Best Practice for Temporary Models in Forms?


Let’s say you have a “forgot your password” form. The model is obviously not going to be stored anywhere. It’s simply for the sake of processing the form.

What is the best practice? Alternatives I can think of:

  1. create an instance of an existing model. A downside is that this clutters the store. Especially as it’s implemented here it will create a new model each time the route is transitioned to.

    model: function() { return this.get(‘store’).createRecord(‘user’); }

  2. create a temporary model for the sole purpose to back the form

    model: function() { return this.get(‘store’).createRecord(‘temporaryuser’); }

  3. simply use a json

    model: function() { return {email:’’, password:’’}; }

  4. don’t use a model at all, simply get the values from the fields on submit action in the controller

    actions:{ submit:{ var email = this.get(‘email’); // get value of the email field in the form } }


I did see someone extending ember object instead of model for this purpose


thanks Wayne, Do you have any links?


Th 5) th way would be to simply skip the model and work with controller properties.


Wayne means something like:

Model Def:

var TempUser = Ember.Object.extend({
  email: null,
  password: null,


model: function() {
  return TempUser.create();


actions: {
  submit: function() {
    var email = this.get('email');

The Controller should be extended from a ObjectController in this case.


Sorry I’ve been hacking away all day at my own stuff. @samsinite Hit it


Thanks @Wayne_Douglas and @Samsinite!

A bouquet of final questions:

  1. We have now listed 6 alternatives (including yours) what is the best practice and why?

  2. Are there any benefits to using

    model: function() { return TempUser.create(); }


model: {
      email: null,
      password: null,
  1. Is it OK to skip the model, defined in a Router, entirely for forms, and use Controller Properties instead? It would certainly make for smaller file size, but is it a bad design decision?



@emorling the guides go over the advantages that an ember object provides over plain ol’ javascript objects. The biggest thing is bindings, computed properties, and observers. Do provide a model, worst case, a plain JS object as a model. If you don’t need bindings/computed properties/observes, than a plain ol’ JS object will be fine. Don’t skip the model entirely and just use controller properties, it gets messy fast.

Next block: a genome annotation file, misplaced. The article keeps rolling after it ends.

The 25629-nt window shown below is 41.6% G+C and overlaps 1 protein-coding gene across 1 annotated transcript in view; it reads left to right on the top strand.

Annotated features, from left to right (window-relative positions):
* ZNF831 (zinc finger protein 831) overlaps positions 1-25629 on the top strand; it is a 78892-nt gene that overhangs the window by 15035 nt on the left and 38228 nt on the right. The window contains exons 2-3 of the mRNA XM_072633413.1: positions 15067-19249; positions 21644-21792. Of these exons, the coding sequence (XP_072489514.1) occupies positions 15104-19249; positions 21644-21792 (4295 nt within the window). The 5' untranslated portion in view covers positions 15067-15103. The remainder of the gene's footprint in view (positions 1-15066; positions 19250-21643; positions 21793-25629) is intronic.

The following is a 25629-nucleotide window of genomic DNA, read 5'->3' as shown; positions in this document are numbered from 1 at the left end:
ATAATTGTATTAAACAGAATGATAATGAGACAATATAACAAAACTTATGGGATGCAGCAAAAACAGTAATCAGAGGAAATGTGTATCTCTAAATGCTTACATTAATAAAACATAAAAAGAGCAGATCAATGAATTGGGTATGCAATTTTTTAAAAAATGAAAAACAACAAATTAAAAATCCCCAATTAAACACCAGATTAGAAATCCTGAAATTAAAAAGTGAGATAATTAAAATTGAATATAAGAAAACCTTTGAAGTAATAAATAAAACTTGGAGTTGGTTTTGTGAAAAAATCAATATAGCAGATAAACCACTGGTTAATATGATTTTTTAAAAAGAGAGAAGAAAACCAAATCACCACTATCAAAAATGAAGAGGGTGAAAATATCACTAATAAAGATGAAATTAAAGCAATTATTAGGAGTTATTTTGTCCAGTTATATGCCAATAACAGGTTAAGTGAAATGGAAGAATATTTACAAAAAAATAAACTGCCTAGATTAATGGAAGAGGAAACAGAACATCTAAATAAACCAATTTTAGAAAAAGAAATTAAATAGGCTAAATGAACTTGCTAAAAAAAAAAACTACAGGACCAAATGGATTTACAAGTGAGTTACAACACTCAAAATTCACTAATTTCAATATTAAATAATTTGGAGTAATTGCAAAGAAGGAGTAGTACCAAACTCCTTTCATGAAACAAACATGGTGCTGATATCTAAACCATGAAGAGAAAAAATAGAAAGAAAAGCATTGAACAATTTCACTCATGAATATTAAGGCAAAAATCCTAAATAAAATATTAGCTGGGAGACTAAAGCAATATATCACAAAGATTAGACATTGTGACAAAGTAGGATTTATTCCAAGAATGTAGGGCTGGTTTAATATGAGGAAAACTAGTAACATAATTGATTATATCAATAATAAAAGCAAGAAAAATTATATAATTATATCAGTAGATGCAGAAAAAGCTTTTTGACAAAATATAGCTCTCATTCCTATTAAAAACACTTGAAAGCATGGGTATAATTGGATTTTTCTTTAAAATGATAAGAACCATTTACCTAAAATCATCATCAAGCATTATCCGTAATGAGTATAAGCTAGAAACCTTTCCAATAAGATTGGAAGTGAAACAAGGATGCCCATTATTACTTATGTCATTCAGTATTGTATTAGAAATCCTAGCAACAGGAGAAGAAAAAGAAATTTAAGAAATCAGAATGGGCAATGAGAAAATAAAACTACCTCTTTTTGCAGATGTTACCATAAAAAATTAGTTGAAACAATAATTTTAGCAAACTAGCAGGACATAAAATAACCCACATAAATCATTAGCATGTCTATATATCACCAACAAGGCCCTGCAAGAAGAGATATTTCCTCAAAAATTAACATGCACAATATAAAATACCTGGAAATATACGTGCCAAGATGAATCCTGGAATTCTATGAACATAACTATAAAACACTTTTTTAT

File size doesn’t matter, you are talking about the different between bytes (not kilobytes). Even when you are talking about kilobytes, why do you think the difference between a couple thousands of bytes matter? Even mobile devices handle lots of JS allocated memory pretty well.


Points taken. Thanks!


I am trying to do something similar. I realize this post is 292 days old, which means it’s stone age technology in the web development world.

Is this still the best way to to use a temporary model, or has EmberJS added some new tools?



I’ve been wondering the same myself. I only need temporary models for my application and based on all of the information that I’ve gathered to date, this should still be the proper approach.

If you’re using ember-cli, I think that you should just be able to put your constructor/class in a service and your object instances/temporary models in that same service. Then you can inject that service into your route and return a particular object instance in the model hook.

With that method, I think the model will persist as long as the webapp is running. With Samsinite’s method, I think the model’s lifespan will be even shorter as it will be replaced every time the submit method executes.


I ended up just using the model itself (i.e. no temporary model, I just used the actual model itself), and used the rollbackAttributes function when I wanted to cancel any changes I made to the model.

This doesn’t actually answer the question of how to use a temporary model, but it solved the underlying problem for me so I figured I’d post it here.